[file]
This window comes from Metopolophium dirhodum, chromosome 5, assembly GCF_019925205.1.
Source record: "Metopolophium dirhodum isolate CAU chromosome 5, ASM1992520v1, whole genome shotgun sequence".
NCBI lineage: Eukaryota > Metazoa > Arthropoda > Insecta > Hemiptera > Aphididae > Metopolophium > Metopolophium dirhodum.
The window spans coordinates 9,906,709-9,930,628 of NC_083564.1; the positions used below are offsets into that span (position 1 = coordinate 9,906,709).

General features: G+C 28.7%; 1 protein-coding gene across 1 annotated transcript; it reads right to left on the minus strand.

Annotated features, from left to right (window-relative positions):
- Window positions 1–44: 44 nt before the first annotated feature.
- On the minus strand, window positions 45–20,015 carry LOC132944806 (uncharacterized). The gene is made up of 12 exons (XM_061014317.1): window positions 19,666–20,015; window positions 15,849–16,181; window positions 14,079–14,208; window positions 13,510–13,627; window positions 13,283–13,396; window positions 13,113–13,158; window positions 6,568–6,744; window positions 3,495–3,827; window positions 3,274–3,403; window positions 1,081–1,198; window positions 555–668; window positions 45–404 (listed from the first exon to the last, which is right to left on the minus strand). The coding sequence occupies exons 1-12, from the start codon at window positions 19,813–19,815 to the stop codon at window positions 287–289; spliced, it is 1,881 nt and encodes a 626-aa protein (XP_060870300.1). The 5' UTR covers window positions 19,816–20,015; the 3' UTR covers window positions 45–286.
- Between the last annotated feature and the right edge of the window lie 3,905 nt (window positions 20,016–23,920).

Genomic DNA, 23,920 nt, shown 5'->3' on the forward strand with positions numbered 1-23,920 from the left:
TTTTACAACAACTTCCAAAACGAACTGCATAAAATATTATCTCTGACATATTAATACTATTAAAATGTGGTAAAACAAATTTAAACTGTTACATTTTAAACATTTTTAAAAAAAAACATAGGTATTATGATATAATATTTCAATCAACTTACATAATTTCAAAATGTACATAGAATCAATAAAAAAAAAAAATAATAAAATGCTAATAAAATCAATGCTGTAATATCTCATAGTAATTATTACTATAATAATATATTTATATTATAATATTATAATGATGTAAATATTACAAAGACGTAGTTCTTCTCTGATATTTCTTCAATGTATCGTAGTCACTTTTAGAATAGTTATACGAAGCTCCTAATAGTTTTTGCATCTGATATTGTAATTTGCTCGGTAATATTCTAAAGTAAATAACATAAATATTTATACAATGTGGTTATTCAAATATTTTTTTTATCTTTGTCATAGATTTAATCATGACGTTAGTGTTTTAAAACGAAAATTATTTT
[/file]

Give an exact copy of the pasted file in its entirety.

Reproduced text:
This window comes from Metopolophium dirhodum, chromosome 5, assembly GCF_019925205.1.
Source record: "Metopolophium dirhodum isolate CAU chromosome 5, ASM1992520v1, whole genome shotgun sequence".
NCBI lineage: Eukaryota > Metazoa > Arthropoda > Insecta > Hemiptera > Aphididae > Metopolophium > Metopolophium dirhodum.
The window spans coordinates 9,906,709-9,930,628 of NC_083564.1; the positions used below are offsets into that span (position 1 = coordinate 9,906,709).

General features: G+C 28.7%; 1 protein-coding gene across 1 annotated transcript; it reads right to left on the minus strand.

Annotated features, from left to right (window-relative positions):
- Window positions 1–44: 44 nt before the first annotated feature.
- On the minus strand, window positions 45–20,015 carry LOC132944806 (uncharacterized). The gene is made up of 12 exons (XM_061014317.1): window positions 19,666–20,015; window positions 15,849–16,181; window positions 14,079–14,208; window positions 13,510–13,627; window positions 13,283–13,396; window positions 13,113–13,158; window positions 6,568–6,744; window positions 3,495–3,827; window positions 3,274–3,403; window positions 1,081–1,198; window positions 555–668; window positions 45–404 (listed from the first exon to the last, which is right to left on the minus strand). The coding sequence occupies exons 1-12, from the start codon at window positions 19,813–19,815 to the stop codon at window positions 287–289; spliced, it is 1,881 nt and encodes a 626-aa protein (XP_060870300.1). The 5' UTR covers window positions 19,816–20,015; the 3' UTR covers window positions 45–286.
- Between the last annotated feature and the right edge of the window lie 3,905 nt (window positions 20,016–23,920).

Genomic DNA, 23,920 nt, shown 5'->3' on the forward strand with positions numbered 1-23,920 from the left:
TTTTACAACAACTTCCAAAACGAACTGCATAAAATATTATCTCTGACATATTAATACTATTAAAATGTGGTAAAACAAATTTAAACTGTTACATTTTAAACATTTTTAAAAAAAAACATAGGTATTATGATATAATATTTCAATCAACTTACATAATTTCAAAATGTACATAGAATCAATAAAAAAAAAAAATAATAAAATGCTAATAAAATCAATGCTGTAATATCTCATAGTAATTATTACTATAATAATATATTTATATTATAATATTATAATGATGTAAATATTACAAAGACGTAGTTCTTCTCTGATATTTCTTCAATGTATCGTAGTCACTTTTAGAATAGTTATACGAAGCTCCTAATAGTTTTTGCATCTGATATTGTAATTTGCTCGGTAATATTCTAAAGTAAATAACATAAATATTTATACAATGTGGTTATTCAAATATTTTTTTTATCTTTGTCATAGATTTAATCATGACGTTAGTGTTTTAAAACGAAAATTATTTT